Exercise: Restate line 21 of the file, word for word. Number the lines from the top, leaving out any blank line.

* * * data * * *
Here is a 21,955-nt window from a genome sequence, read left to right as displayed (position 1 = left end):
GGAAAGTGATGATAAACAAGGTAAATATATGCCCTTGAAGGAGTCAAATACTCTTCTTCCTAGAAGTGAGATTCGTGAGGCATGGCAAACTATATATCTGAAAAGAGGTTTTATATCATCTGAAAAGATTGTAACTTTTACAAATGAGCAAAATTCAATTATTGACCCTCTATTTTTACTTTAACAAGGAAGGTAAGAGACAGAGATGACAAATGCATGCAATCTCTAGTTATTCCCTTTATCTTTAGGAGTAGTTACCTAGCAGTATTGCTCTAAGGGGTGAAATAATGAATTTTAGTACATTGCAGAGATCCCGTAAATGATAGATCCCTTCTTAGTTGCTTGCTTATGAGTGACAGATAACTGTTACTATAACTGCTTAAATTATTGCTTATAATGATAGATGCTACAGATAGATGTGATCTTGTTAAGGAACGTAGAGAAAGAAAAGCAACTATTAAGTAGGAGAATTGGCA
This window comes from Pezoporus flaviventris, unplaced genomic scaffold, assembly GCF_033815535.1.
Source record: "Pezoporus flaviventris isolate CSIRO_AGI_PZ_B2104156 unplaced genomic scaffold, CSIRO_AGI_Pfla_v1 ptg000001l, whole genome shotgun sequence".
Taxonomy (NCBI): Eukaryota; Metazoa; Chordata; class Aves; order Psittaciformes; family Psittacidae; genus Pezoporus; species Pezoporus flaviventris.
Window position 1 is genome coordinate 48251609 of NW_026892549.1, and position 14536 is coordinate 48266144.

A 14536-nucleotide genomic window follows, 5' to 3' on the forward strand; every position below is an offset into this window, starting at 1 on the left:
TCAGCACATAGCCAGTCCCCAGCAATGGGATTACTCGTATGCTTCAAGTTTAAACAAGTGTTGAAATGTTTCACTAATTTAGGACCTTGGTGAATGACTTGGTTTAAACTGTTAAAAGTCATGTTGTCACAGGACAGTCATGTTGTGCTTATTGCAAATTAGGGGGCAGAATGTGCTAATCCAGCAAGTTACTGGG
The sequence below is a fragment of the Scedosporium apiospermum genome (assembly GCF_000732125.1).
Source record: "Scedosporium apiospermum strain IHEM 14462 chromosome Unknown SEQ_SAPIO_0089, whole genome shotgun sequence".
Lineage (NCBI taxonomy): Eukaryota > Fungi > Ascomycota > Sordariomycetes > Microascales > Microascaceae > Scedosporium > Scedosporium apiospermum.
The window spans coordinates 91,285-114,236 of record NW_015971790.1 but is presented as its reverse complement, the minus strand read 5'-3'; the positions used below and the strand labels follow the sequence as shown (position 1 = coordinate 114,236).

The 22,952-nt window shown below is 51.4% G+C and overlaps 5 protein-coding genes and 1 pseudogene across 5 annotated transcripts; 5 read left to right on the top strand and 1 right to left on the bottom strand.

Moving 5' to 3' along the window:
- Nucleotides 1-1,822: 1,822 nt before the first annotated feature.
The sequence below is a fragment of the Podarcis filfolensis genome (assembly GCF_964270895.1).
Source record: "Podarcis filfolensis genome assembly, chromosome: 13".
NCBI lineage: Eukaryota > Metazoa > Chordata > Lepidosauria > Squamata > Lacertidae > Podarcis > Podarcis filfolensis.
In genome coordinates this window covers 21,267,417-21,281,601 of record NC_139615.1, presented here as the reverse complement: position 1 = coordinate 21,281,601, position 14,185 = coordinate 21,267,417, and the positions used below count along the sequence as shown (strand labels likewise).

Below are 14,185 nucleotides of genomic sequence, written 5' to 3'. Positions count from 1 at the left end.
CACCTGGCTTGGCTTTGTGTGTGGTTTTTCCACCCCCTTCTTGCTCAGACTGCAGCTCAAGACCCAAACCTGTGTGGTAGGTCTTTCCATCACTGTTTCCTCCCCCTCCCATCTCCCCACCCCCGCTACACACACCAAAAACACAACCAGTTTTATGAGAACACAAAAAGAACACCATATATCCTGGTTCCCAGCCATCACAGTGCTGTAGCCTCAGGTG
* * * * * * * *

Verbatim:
CACCTGGCTTGGCTTTGTGTGTGGTTTTTCCACCCCCTTCTTGCTCAGACTGCAGCTCAAGACCCAAACCTGTGTGGTAGGTCTTTCCATCACTGTTTCCTCCCCCTCCCATCTCCCCACCCCCGCTACACACACCAAAAACACAACCAGTTTTATGAGAACACAAAAAGAACACCATATATCCTGGTTCCCAGCCATCACAGTGCTGTAGCCTCAGGTG